July 30, 1995 |
Senate Majority Leader Bob Dole (R-Kan.) got plenty of attention when he scolded Hollywood about sex and violence in movies, TV and pop music. But, as The Times reports today (see Page A1), Dole's comments aren't changing the face of show business. Yet. The creative and business powerbrokers will tell you they've always been thoughful about what they produce.
July 27, 1993 |
Talk about an odd couple. Allen and Albert Hughes, the 21-year-old twins who have successfully moved into the Hollywood 'hood with their hard-edged urban drama "Menace II Society," have agreed to join hands with the traditionally conservative Walt Disney Co. They are doing so under a new two-picture deal with Joe Roth's Disney-based production company Caravan Pictures, assuring them creative control over their projects.
July 22, 1993 |
With the sleeper hit of the summer on its hands, New Line Cinema is looking to broaden the audience of "Menace II Society" by launching a new ad campaign. But in the process, the movie company has miffed the film's hot young twin directors, Allen and Albert Hughes, who feel the new look misrepresents their dark and gritty drama. The original posters and billboards for the inner-city film feature a moody blue image of the two principal male characters and their "homeboys."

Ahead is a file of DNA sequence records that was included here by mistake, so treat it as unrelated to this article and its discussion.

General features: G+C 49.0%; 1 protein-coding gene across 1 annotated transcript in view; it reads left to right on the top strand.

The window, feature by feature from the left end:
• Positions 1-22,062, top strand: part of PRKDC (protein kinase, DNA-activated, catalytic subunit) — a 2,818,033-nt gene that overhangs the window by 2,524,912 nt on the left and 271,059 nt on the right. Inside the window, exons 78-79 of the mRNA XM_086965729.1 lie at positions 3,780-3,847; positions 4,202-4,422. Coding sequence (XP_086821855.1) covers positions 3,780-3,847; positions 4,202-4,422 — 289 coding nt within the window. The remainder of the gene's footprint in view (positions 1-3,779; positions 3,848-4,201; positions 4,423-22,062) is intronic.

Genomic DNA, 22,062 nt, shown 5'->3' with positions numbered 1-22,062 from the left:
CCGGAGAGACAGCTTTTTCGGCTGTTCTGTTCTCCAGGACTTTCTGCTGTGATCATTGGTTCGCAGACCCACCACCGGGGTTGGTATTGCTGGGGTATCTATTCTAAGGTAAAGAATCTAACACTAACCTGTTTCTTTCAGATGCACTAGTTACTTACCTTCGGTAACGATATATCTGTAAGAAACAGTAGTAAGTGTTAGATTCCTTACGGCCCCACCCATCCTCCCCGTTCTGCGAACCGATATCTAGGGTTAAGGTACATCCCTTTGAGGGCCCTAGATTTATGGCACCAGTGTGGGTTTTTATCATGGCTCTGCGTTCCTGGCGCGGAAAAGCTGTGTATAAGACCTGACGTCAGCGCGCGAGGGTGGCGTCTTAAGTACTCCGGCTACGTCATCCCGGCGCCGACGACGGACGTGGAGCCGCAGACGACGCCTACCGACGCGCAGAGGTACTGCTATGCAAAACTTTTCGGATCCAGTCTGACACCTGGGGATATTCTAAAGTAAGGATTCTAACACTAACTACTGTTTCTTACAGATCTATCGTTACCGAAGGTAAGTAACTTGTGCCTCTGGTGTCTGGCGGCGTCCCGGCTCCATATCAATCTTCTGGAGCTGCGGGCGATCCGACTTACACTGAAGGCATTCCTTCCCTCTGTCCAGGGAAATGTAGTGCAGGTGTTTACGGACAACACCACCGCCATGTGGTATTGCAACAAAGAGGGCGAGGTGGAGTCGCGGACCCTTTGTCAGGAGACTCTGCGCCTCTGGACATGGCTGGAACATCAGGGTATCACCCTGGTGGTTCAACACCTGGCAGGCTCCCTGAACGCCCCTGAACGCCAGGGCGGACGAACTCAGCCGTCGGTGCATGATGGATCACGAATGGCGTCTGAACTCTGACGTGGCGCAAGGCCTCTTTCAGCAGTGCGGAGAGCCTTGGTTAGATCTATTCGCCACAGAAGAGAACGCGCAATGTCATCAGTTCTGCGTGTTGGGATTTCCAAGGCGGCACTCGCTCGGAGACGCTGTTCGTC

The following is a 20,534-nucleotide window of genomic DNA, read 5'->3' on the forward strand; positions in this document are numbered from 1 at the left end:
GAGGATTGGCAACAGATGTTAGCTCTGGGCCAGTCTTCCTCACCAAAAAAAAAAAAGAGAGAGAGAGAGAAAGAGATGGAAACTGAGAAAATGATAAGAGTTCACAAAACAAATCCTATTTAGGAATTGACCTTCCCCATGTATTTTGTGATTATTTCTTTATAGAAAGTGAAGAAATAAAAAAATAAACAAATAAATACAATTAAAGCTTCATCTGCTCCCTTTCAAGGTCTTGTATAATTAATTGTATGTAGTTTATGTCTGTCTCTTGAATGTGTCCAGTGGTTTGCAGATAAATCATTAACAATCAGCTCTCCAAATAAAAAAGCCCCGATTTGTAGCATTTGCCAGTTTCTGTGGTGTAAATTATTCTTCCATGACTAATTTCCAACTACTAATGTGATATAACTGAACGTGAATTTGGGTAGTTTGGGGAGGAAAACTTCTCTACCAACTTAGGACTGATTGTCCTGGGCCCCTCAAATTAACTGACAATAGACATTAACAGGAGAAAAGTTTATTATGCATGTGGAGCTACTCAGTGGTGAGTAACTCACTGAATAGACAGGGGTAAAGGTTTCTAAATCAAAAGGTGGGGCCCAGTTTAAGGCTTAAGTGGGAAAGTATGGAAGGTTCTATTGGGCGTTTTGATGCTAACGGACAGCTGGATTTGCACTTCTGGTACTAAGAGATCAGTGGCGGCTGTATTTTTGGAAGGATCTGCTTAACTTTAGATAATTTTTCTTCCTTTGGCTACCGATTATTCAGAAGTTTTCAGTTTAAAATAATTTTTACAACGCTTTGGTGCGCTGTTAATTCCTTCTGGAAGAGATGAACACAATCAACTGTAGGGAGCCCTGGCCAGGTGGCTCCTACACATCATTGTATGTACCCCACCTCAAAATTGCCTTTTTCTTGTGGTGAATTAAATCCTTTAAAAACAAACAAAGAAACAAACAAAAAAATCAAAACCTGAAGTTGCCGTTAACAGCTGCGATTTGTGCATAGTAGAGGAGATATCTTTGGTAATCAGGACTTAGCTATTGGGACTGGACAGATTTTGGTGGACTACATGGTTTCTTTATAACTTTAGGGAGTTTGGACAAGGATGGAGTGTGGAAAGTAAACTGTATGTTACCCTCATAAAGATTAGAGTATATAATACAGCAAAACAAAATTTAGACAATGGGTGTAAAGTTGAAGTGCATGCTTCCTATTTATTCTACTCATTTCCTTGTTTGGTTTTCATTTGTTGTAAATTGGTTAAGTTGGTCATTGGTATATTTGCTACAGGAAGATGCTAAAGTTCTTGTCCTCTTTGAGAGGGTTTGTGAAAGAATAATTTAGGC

October 17, 2001 |
A few weeks ago, Albert Hughes could be found sitting on a couch at the tidy beachfront office he shares with fraternal twin Allen, laying out his dream plan for a Hollywood test screening: to show a Hughes brothers movie but tell the crowd that it was made by, say, Steven Spielberg or Martin Scorsese. "They'd read way more into it," says Albert, confident of what the responses would be. "If we say we'd made it, or even somebody else, they'd [dismiss the movie]."
January 10, 1993 |
Relaxing on the front porch of a small house in South-Central L.A, twin brothers Allen and Albert Hughes, 20, had decided to skip lunch. Dressed in baseball caps and baggy jeans worn well below the waist, the two looked more like characters in the movie "Menace to Society" than its co-directors. They surveyed with disbelief the tangle of lights, cameras and cords that surrounded them. "This is a weird business," Allen said while his brother nodded.
October 1, 1995 |
Five years younger than Steven Spielberg when he made "Jaws" and George Lucas when he made "American Graffiti," the twin brother directors Allen and Albert Hughes, at 23, are already making history, a subject they had little use for as students. Refugees from both high school and film school, the Hugheses vaulted from directing rap videos straight into Hollywood two years ago on the strength of the successful New Line drive-by feature "Menace II Society."